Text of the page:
What are Your Loaves and Fishes?
Part 1 of Are You Feeding the 5000? This is the first of a 3 part series written over Matthew 14: 13-21. Stay tuned for the second and third blogs the following 2 Mondays!
What are your loaves and fishes?
It's an interesting question- one that I was struck by this morning at church. The sermon was not specifically about this, nor did it ask this question, but I felt like this was the first of 3 that God impressed on my heart. So you, my dear readers, get to help me answer this on my own and perhaps work out your personal answers as well.
Strap up, and let's dig in...
In Matthew 14 we read the well-known story of Jesus feeding 5000 men (not including women and children, so in actuality the crowd was closer to 15,000-20,000!) with just 5 loaves of bread and 2 fish. Most people are familiar with the story, the miraculous multiplication of the food in order to feed everyone (if you don't know it or want a refresher, read it here.)
I think often, with miracles like this in the Bible, as voyeurs reading these passages some 2000ish years later we tend to generally mute the awesomeness of such a happening. Since this miracle doesn't include supernatural healing or raising people from the dead, we too quickly put it in a different category. Maybe it's not as dramatic, immediate, or sudden as many of the others- so it's not looked at as such. I mean, seriously, it's simply about a large amount of smelly fish, some old bread, and a ton of tired and hungry people. Not exactly the most glamorous setting. Yet this was no less fantastic than any of the others... and in some ways, I feel like it has much more impact as an example to us today as the other's we subconsciously see as "more miraculous." It's the only miracle of Jesus that is mentioned in all 4 gospels, so it must have had quite the impact on the writer's (aside from the resurrection).
The immediate question that begs to be answered is why didn't Jesus just simply and suddenly cause food to appear out of nothing? I envision Him saying "Let there be FOOD!" in a booming voice and immediately plates of piping hot food appear in everyone laps. But that's not how it happened.
This particular miracle was not immediate, or sudden, or instantaneous... it evolved over time.
And Jesus, for unknown reasons, required a couple of things in order for it to unfold. He required some food to start with and laborers to distribute it. As mentioned, He absolutely could have spoke food into being without a "starter" (much like He did with the Israelites in the desert), but in this case, He wanted to show something more profound. He wanted to show what He could (can!) do with very little... with not enough... with meager... with insufficient.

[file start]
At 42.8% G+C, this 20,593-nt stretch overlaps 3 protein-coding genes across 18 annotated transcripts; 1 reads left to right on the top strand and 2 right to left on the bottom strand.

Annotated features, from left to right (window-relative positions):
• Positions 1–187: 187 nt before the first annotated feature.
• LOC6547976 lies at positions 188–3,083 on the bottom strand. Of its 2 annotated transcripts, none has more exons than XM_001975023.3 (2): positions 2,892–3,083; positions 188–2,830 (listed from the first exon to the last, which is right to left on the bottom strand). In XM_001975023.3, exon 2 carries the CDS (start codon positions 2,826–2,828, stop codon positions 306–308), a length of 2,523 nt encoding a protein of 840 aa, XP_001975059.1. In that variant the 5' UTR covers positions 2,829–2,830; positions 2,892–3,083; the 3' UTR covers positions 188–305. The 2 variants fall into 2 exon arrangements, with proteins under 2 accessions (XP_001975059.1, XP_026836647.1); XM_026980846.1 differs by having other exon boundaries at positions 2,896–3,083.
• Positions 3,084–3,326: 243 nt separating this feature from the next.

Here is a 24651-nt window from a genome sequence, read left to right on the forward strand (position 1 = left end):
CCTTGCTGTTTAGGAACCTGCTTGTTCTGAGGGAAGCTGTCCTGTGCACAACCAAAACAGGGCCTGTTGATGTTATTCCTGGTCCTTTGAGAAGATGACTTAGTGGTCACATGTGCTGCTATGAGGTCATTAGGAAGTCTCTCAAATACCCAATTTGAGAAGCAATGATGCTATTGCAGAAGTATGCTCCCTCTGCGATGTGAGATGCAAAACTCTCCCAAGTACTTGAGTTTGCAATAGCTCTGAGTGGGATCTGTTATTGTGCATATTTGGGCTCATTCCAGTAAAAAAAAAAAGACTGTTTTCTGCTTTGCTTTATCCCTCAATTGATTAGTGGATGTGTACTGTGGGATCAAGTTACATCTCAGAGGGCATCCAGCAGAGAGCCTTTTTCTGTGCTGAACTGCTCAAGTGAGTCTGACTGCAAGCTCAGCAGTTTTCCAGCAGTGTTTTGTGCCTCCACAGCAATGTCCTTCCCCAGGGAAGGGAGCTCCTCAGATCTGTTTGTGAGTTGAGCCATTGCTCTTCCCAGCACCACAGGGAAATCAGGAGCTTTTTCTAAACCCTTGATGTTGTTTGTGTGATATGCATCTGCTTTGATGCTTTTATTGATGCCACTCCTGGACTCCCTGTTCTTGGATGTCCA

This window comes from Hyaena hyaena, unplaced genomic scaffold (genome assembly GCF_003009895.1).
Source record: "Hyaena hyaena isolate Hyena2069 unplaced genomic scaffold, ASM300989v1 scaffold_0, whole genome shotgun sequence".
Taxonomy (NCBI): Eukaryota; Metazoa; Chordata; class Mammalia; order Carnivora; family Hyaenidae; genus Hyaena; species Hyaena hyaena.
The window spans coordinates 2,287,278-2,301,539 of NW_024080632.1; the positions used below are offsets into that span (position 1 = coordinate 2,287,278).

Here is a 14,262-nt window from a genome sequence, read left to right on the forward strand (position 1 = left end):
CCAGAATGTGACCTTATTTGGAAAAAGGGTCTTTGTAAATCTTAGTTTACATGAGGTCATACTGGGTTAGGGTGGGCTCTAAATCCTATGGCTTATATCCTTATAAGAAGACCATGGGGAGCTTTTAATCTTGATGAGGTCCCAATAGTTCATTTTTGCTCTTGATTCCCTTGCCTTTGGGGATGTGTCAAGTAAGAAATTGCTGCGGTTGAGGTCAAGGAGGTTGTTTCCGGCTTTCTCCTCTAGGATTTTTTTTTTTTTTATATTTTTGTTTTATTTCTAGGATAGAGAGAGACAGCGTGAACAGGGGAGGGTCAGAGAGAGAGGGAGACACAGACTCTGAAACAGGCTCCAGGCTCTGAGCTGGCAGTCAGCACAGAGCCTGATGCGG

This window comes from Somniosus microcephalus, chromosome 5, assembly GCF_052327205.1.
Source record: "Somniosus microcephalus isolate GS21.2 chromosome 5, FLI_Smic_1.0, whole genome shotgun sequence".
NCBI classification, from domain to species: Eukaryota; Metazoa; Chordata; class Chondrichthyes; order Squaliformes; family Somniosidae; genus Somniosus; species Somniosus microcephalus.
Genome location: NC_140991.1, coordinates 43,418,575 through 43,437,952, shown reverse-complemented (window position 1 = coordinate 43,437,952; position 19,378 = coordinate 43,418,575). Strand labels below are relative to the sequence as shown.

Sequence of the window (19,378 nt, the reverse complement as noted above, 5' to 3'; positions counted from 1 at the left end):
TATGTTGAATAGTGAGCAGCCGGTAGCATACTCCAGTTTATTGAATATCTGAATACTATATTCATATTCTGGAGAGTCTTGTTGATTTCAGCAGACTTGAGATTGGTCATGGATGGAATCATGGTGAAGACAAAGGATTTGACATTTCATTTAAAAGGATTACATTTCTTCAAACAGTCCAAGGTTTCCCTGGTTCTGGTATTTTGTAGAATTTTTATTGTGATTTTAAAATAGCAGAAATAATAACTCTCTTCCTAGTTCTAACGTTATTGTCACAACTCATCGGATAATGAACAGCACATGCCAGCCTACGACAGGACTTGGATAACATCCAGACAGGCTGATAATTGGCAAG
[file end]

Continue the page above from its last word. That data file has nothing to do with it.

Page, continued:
He took from a young man, a freely given offering; one which was ridiculously small and insufficient in comparison to the need and the purpose of what they were trying to do. And yet after praying for it, as we all know those 5 loaves of bread and 2 fish fed upwards of 20,000 people.... to full.... with baskets of extra left over.
Jesus took the meager and made it massive, magnificent, major... choose your favorite "M" word.
He made it miraculous.
He does the same today. Potential for making the meager into the miraculous lies in every one of us. God desires to feed the 5000 that are looking us in the eyes and needing to be fed (stay tuned for more on that in the second part!) But too often we see the crowd, we know the need, we feel His calling to feed them... and we look down into our basket of food and get caught up in the loaves and fishes we have to offer. Or the lack thereof...
One-hundred percent of the time what we can bring to the table of miracles is very little.. is not enough... is meager... is insufficient. We don't have the time, enough money, the energy, the 'heart', the experience, the education, the contacts, the popularity, the intelligence... the list goes on and on. And we get hopelessly entrenched in the pitiful appearance of our little basket of bread and fish.
His basket of opportunity turns into our basket of excuses.
I would ask the main question again to you dear one- look down into your basket, what are your loaves and fishes? What are your excuses? Why are you not giving those to God to let Him multiply, magnify, and make into miracles?
What would have happened if that kid assumed his meager offering of food wasn't enough? A lot of people potentially would have gone hungry and he for sure would have missed out on being a part of the most chronicled miracle of the Bible. What a missed opportunity!! It was such a small sacrifice to give... which is the irony of it- God asks so very little of us to make into miracles.
The very reason we don't want to give is the very reason it should be so easy to give. The smallness of the offering.
Would you prefer He required a larger one? You can't have it both ways.
I pray that my basket of excuses doesn't cause me to miss out on the miracles God is wanting to do with my involvement! I want to look at what little I have and offer it all... regardless of how meager it may seem. I want to see the God-possibility in it instead of the insufficiency. We will never be enough, good enough, or have enough to give to Him- after all God doesn't need us- but He does ask us to give what we have. I love that He allows us to play a part in the cosmos, though He most certainly doesn't require our participation. It is most generous of Him!
Take an inventory of what your situation is today. Look out at the crowd and start identifying them (again stay tuned for that next Monday!) and for now, look within your basket and what's inside. Instead of the meager, look at it as miraculous. What is He asking you to donate to the crowds today... and will you do it?